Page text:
Training Day 5 – Nose Work

Ranger in action :)

Ranger in action đŸ™‚

I started nose work with Ranger about a year ago to build his confidence. He did so well at it but I called it quits with him when I saw just how hard to was for him to travel there, particularly on his own in the car, I couldn’t fit a crate in my Toyota Corolla and the only place he would go after being carried and lifted into the car was shaking down behind the seat.. for the whole trip. I now have mums car for 3 months and can fit 2 crates in so I can take both dogs. He still struggles with the drive but will voluntarily get in the car as our other dog Syrah is already in.

So last night I took both of them. Ranger is only on the first two odours, birch and aniseed while Syrah is on birch, aniseed and clove. Ranger did really well, his dedication to searching was still there and even though he wasn’t very fast his persistence in searching impressed me so much and he found the hides in the end. I was so happy with him.

Ranger in Action

Ranger in Action

Nose work is great for anxious or reactive dogs as it is a one dog at a time sport. It helps to build confidence by letting the dog figure out things for themselves and as there is no obedience or instructions they only do what they are comfortable doing. Ranger went from being nervous in class with a tucked tail and not wanting to even stick his head in a box to find some food, to now putting his head up on chairs, under tables and paws up on walls to find higher hides of only odour.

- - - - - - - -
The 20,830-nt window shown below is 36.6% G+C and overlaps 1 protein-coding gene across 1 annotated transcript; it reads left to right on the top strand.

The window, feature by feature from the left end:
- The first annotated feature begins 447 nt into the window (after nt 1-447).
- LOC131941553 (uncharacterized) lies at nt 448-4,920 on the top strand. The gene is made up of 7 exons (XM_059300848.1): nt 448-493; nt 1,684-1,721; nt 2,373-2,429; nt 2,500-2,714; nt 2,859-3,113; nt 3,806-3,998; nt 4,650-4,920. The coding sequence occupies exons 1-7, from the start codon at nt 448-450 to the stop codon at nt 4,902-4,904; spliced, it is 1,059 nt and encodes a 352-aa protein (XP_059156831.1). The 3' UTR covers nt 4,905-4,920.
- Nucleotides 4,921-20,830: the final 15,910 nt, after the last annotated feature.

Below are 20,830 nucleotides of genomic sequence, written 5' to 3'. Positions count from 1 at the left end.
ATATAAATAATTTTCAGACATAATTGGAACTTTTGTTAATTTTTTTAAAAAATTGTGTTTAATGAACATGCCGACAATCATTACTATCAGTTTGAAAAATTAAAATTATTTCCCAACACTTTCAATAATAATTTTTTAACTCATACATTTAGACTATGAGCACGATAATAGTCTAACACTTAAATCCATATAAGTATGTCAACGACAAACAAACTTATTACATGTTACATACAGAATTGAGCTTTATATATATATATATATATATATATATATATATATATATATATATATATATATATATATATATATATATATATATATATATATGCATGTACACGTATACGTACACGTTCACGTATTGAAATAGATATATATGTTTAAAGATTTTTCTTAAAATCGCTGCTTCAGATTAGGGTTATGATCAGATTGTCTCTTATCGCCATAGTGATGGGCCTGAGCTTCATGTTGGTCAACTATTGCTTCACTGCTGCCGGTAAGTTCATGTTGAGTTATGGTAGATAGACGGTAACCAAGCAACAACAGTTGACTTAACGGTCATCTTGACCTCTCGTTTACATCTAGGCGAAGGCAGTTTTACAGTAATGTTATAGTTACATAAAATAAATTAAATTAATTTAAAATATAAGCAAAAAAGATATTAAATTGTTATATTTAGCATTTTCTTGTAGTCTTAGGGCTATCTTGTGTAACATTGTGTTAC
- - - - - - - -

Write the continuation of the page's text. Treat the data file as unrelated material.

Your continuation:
For more info on nose work check out these pages:

K9 Nosework in the US and K9 Nose Time in Australia

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Training Day 4 – Obedience Class

I take Syrah to obedience most weeks and today as I could fit two crates in my car I decided to take Ranger too. Syrah loves getting in the car, travel and going anywhere really as the drive is the fun part for her. Ranger got in the car without too much fuss, I had put Syrah in first so it might tempt him to jump in. As soon as we started driving though he was back to hiding his head in the corner and shaking. When we got to the turnoff to class he surprised me by jumping up  and sniffing and getting quite excited so that was really positive!

I took Syrah to her usual class then half way through put her away and got Ranger out. We didn’t go into a class but just kept about 5-10 metres away from the class I had just been in. At first he appeared really nervous, tail tucked, ears back, eyes darting and had a small lunge and bark when a lovely Collie just looked at him, we did a quick ‘lets go’ and walked away, returning a little while later. I just kept shoving treats in his mouth, he was happy to take food when he wasn’t looking around (like how we started with the birds). After a few minutes we started a bit of a routine of him looking at the other dogs, to get him back to me I marked the behaviour with a ‘yes’ and he would turn around to get his treat… like we did with the birds. If he had looked at the dogs for a while and voluntarily looked at me I also gave him a reward, we worked on lengthening the time he was looking at the other dogs between every treat and I was really happy with his progress. If I ever thought he was starting to go from a look to a ‘stare’ or it was becoming intense I called him name and rewarded him.

We had to walk away a few times when I thought people or dogs got too close and the whole session with Ranger took about 10 minutes and he did very well, he was gaining confidence the whole time and we ended on a good note.

This is his little vest that he wears which I think is a nice level of warning without making people afraid of your dog.